Brooks and similar sources of water replicate any blood that falls on their tiles, resulting in an endlessly-growing carpet of blood. This can be dealt with by covering the offending brook tiles with walls or floors. It is better to forbid an area with blood in aboveground areas as rain will randomly clear tiles where it touches it. To be rid of blood splatters on a rough wall, designating the splattered area to be smoothed will make it disappear.

A setting in d_init.txt permits disabling the spreading of contaminants, including blood.

Obtaining blood

Beyond the obvious method of injuring creatures, barrels full of blood can be brought with a dwarven expedition upon embark, and bought from dwarven and human civilizations during trading. Barrels of blood possess no use beyond being trade goods (making buying them redundant at best and a waste of dwarfbucks at worst, unless you are using it as a currency). Player-controlled dwarves are not able to create blood barrels.

Selecting blood inside a barrel for dumping does not empty the barrel. Using the workaround for dumping liquids from lye buckets works - view the contents of the barrel, select the blood and forbid or dump it. Alternatively, forbid/dump the blood from the stocks screen in 'liquids'. Then order the barrel to be brought for trading at the depot.

As with all other contaminants, blood created from injured creatures can't be used for anything (beyond morbid decoration) with the exception of the smeared blood of a vampire - drinking vampiric blood will turn the person into a vampire themselves.

Assorted blood types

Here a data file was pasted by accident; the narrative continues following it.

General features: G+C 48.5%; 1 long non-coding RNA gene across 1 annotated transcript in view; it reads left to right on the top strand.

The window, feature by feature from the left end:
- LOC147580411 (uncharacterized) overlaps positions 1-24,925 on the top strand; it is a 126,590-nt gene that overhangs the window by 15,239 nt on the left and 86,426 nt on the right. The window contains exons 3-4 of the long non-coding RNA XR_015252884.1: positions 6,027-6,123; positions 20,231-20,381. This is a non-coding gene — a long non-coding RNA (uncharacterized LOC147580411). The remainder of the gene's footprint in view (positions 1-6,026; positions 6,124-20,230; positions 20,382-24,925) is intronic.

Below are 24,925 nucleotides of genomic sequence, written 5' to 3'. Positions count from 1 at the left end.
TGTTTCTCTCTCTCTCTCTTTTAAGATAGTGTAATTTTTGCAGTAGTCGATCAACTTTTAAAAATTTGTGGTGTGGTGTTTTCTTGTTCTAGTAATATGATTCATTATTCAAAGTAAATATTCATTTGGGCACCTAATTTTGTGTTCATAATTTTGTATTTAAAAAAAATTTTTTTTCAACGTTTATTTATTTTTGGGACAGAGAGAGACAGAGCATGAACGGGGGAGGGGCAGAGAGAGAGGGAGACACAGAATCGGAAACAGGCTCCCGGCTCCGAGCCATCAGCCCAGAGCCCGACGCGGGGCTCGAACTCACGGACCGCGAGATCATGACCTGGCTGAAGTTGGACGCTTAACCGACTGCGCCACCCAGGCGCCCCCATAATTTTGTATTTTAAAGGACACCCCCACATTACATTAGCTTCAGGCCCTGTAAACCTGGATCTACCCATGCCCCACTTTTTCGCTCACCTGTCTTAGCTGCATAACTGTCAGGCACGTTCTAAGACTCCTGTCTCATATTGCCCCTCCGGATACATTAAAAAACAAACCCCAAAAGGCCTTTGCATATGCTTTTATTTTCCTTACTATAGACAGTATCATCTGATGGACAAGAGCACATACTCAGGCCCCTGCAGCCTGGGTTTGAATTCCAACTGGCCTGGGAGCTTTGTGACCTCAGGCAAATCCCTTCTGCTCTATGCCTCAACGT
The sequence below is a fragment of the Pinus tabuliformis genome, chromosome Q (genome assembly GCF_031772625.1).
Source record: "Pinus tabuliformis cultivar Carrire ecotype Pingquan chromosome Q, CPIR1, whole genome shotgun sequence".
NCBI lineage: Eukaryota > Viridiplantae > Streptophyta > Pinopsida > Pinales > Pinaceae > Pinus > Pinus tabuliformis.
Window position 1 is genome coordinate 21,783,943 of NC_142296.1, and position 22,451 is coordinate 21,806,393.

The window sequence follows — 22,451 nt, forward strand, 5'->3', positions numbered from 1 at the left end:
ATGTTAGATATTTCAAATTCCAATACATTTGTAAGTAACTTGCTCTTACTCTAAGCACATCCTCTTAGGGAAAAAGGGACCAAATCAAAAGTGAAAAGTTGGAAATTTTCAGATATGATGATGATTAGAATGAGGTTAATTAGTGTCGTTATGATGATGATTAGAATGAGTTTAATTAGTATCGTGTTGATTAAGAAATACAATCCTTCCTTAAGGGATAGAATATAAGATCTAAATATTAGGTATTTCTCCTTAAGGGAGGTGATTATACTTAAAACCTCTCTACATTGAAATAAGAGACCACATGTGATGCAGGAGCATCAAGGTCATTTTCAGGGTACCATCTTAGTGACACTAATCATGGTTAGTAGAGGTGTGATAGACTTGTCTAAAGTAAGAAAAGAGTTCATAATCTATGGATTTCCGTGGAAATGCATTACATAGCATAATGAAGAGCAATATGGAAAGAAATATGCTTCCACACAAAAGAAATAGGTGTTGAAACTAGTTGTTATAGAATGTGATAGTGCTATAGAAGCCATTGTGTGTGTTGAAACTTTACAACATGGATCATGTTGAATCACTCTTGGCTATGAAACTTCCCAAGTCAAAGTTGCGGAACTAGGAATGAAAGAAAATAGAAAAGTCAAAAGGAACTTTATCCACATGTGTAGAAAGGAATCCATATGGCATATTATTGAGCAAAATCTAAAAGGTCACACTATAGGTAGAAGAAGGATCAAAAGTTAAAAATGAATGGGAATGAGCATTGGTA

Not all creatures have the same dark red blood that most do:

Inorganic creatures such as the bronze colossus, the magma man and the amethyst man don't have blood. Sponges and their variants are also bloodless. The same is true for some types of undead (skeletons or animated skin).

Some creatures, when injured, may leave residue like a normal creature would bleed, but not actual blood. For example, a titan made out of salt may leave piles of salt where it was injured.

Blood in combat

"Blood" in other Languages Books-aj.svg aj ashton 01.svg
Dwarven: nazush
Elvish: cameda
Goblin: ogom
Human: cadem

Blood makes a significant impact during combat. A strike which causes damage to major arteries can open them, leading the creature to begin bleeding out rapidly. Without any treatment, the wound may eventually cause the creature to die of blood loss, even if it isn't struck down by any other means. This is especially important in adventurer mode, where the impact of blood loss is more noticeable. This type of death is common with creatures who get their limbs severed from their bodies.

Most syndromes are contracted when the poison enters the victim's blood. Certain sicknesses (such as iron man cough) include coughing or vomiting blood as symptoms, which may lead to bleeding damage on the afflicted individual. These are usually not fatal, but may lead to the person being left vulnerable in the face of danger. Certain creatures will suck the blood out of their victims upon landing a bite attack (such as female mosquitos, leeches and nightwings). This is largely irrelevant with vermin (who can't interact with other creatures anyway), but may be a problem when dealing with their savage humanoid/giant counterparts.

Creatures with no blood pose a greater challenge to kill as they can't die of blood loss, and they will continue to fight no matter how much damage they suffer to whatever it is they're made of. Giant sponges were particularly famous for this.